LIHUE — At least five separate criminal cases on Kauai have been dismissed in the last month because police and prosecutors failed to pursue charges in a timely manner.
Since July 1, Fifth Circuit Court judges have thrown out a dozen charges — half of them felonies — due to delays caused by police failing to serve warrants for months on end or by county prosecutors neglecting to bring cases to trial within the legally allotted amount of time.
Fifth Circuit Chief Judge Randal Valenciano felt compelled to address the matter during a recent court session:
“The problem here is what has been, and continues to be, an issue with the police department — they don’t track their efforts to serve warrants,” Valenciano said before granting a motion to dismiss charges against an Anahola woman accused of injuring an 8-year-old child in a car accident while driving under the influence of drugs.
“Part of the failure is a lack of records,” Valenciano said a half-hour later, when he was forced to toss out yet another case — this one involved a Kilauea man facing multiple felony charges related to identity theft and heroin and methamphetamine possession — for essentially the same reason.
Deputy Prosecuting Attorney Ramsey Ross admitted that his office failed to bring the case to trial within the six-month period required by law. But in a motion addressing the unnecessary delay caused by police, Ross said that the 190 days it took for Kauai Police Department officers to execute the warrant was not long enough to infringe upon the man’s right to a fair trial.
“The state has no way to ascertain whether defendant was available for service while the bench warrants was outstanding or whether defendant intentionally avoided service,” Ross wrote in a July 19 motion, adding that because the man was “reportedly homeless,” police officers “might not be able to locate him if they tried.”
According to state Deputy Public Defender Melinda Mendes, her client was not actually homeless at all, and the reason it took six months to serve the warrant was because police never tried to track him down.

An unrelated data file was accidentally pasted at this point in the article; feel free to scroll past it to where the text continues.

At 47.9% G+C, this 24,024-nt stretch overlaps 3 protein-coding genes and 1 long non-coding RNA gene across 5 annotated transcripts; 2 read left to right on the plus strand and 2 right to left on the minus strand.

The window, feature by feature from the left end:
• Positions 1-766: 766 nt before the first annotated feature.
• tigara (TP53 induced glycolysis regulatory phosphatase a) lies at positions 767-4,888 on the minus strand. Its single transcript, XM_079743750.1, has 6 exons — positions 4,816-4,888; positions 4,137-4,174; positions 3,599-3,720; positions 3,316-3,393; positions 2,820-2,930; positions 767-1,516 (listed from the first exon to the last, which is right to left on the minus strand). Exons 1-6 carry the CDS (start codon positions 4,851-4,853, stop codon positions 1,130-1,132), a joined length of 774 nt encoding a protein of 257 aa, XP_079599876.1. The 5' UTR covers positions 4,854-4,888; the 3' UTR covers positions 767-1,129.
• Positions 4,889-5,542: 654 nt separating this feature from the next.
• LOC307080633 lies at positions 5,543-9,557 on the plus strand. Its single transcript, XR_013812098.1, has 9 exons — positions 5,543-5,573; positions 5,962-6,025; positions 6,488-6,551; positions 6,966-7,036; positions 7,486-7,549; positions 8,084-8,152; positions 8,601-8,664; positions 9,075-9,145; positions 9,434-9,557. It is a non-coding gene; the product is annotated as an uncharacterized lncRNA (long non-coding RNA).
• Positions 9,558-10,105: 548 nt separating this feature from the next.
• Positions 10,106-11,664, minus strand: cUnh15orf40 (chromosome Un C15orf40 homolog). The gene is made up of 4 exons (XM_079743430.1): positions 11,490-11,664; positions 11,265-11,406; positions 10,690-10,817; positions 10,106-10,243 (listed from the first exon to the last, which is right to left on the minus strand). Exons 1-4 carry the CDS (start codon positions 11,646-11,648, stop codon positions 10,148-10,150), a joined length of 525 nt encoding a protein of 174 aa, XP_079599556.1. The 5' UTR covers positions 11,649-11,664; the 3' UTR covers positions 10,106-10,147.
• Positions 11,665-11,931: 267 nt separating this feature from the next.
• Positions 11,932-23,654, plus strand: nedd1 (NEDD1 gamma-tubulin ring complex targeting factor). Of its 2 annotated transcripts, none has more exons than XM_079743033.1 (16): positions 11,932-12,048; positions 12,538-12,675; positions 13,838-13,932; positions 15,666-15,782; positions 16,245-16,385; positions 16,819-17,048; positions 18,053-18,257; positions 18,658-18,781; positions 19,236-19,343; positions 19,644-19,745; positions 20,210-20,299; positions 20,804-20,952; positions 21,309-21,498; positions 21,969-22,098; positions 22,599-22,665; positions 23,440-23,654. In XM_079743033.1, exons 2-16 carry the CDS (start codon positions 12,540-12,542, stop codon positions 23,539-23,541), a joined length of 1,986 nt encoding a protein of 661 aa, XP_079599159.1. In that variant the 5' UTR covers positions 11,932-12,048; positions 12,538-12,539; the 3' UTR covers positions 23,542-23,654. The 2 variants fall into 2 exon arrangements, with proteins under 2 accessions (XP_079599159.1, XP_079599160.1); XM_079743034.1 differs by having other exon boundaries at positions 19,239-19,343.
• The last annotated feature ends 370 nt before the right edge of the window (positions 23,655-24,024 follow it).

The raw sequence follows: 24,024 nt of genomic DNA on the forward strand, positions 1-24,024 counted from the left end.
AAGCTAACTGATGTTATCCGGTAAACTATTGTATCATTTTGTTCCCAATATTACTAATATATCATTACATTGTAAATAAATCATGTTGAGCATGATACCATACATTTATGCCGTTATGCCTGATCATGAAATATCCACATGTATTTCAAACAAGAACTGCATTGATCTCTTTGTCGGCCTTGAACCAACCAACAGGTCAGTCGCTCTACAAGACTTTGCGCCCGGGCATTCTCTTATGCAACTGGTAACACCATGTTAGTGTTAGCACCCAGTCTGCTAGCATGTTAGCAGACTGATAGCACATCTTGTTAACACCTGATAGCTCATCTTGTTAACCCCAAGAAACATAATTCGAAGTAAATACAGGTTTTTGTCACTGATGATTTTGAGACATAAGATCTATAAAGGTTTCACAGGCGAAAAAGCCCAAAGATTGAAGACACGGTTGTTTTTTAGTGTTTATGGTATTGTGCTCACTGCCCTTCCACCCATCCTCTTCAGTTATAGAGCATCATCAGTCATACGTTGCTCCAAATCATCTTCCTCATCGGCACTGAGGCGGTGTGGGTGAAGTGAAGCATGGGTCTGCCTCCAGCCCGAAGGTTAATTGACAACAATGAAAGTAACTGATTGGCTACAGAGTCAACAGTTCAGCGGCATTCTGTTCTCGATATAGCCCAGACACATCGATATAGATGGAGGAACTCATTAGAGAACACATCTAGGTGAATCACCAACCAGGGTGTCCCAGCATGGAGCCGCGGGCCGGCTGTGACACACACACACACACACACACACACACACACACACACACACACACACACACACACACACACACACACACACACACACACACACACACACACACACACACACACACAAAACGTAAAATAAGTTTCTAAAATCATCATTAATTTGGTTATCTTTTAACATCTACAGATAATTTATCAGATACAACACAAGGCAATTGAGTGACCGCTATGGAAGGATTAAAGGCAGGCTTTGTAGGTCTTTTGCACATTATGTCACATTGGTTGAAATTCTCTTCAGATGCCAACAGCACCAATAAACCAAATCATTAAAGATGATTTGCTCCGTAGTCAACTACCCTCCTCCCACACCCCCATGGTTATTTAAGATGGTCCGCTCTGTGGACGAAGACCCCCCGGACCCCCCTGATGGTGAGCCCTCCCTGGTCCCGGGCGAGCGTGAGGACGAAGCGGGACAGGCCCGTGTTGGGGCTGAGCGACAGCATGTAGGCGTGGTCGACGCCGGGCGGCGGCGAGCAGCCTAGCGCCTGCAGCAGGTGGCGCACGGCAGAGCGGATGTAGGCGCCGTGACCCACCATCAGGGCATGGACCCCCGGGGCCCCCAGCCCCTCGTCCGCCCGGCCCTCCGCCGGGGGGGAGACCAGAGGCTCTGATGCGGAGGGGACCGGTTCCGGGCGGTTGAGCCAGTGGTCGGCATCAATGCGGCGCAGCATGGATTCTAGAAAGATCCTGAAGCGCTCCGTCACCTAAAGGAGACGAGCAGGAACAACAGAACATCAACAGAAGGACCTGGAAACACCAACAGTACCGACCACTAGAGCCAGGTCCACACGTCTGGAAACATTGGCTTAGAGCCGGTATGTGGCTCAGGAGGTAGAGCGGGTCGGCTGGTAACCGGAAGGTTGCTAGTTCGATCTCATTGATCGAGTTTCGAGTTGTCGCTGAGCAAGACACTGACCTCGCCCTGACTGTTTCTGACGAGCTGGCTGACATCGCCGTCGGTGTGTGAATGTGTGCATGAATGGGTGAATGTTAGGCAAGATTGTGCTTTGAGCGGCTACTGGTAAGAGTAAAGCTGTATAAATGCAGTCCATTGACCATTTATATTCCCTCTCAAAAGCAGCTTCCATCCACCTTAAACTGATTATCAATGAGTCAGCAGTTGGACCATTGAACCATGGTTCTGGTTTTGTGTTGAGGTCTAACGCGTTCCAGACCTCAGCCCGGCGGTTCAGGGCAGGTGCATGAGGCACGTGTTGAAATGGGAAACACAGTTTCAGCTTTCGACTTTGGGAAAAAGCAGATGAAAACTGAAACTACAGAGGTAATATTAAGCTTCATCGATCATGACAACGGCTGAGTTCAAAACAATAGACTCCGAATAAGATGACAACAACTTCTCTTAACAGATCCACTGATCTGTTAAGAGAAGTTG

“If you bother to even knock on the door — Kauai is a very small island — they would have found him easily,” she said during Thursday’s hearing.
Mendes argued that the Prosecuting Attorney’s office was also at fault, claiming that on top of the anxiety and distress she said her client suffered during the year he spent in limbo prior to his arrest, he was forced to sit in jail for nearly three months because prosecutors were not proactively pursuing the case.
“They have the case. They throw it in a file and ignore it,” Mendes said during the July 25 hearing. “Six months go by, and they don’t even bother.”
The two cases dismissed on July 25 were not unique. At least three other people have had charges against them dropped for what those in the legal profession refer to as “want of prosecution.”
On July 16, charges against Dane Woodworth, a man accused of assault and breaking into a car, were dismissed after his public defender filed a memo arguing that “the state’s interests in pursuing a case in which a bench warrant was outstanding for over five years are far outweighed by fundamental fairness to (the) defendant and the orderly functioning of our courts.”
A week before that, Fifth Circuit Judge Kathleen Watanabe threw out a felony case involving a Waimea man prosecutors tried to arraign nearly two years after he allegedly broke into a woman’s home.
“It took them about 16 months to arrest my client,” Kaleb Libre-Palacio’s court-appointed attorney said during a July 8 hearing, arguing that the state’s attorneys “failed miserably” in their attempts to prosecute the case. Libre-Palacio was inadvertently notified of the charges a year and a half after a warrant was issued for his arrest, when police stopped him on the street and asked for identification.